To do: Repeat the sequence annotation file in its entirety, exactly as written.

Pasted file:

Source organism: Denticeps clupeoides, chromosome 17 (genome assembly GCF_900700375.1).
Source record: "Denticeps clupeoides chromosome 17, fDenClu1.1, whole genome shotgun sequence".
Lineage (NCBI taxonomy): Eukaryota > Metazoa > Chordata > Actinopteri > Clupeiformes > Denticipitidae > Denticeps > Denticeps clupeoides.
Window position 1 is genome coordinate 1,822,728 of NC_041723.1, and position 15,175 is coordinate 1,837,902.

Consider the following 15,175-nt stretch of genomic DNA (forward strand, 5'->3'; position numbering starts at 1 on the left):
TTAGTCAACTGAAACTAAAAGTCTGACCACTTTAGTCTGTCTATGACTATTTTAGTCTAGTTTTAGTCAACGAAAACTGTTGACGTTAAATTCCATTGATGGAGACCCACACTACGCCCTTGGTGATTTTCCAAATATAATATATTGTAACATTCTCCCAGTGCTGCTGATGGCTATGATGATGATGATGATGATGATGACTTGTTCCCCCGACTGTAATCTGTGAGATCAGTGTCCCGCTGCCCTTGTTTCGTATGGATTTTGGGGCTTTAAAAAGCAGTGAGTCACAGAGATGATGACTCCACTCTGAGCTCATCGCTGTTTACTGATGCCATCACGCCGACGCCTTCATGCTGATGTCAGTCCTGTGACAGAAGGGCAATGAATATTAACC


Source organism: Denticeps clupeoides, chromosome 17 (genome assembly GCF_900700375.1).
Source record: "Denticeps clupeoides chromosome 17, fDenClu1.1, whole genome shotgun sequence".
Lineage (NCBI taxonomy): Eukaryota > Metazoa > Chordata > Actinopteri > Clupeiformes > Denticipitidae > Denticeps > Denticeps clupeoides.
Window position 1 is genome coordinate 1,822,728 of NC_041723.1, and position 15,175 is coordinate 1,837,902.

Consider the following 15,175-nt stretch of genomic DNA (forward strand, 5'->3'; position numbering starts at 1 on the left):
TTAGTCAACTGAAACTAAAAGTCTGACCACTTTAGTCTGTCTATGACTATTTTAGTCTAGTTTTAGTCAACGAAAACTGTTGACGTTAAATTCCATTGATGGAGACCCACACTACGCCCTTGGTGATTTTCCAAATATAATATATTGTAACATTCTCCCAGTGCTGCTGATGGCTATGATGATGATGATGATGATGATGACTTGTTCCCCCGACTGTAATCTGTGAGATCAGTGTCCCGCTGCCCTTGTTTCGTATGGATTTTGGGGCTTTAAAAAGCAGTGAGTCACAGAGATGATGACTCCACTCTGAGCTCATCGCTGTTTACTGATGCCATCACGCCGACGCCTTCATGCTGATGTCAGTCCTGTGACAGAAGGGCAATGAATATTAACC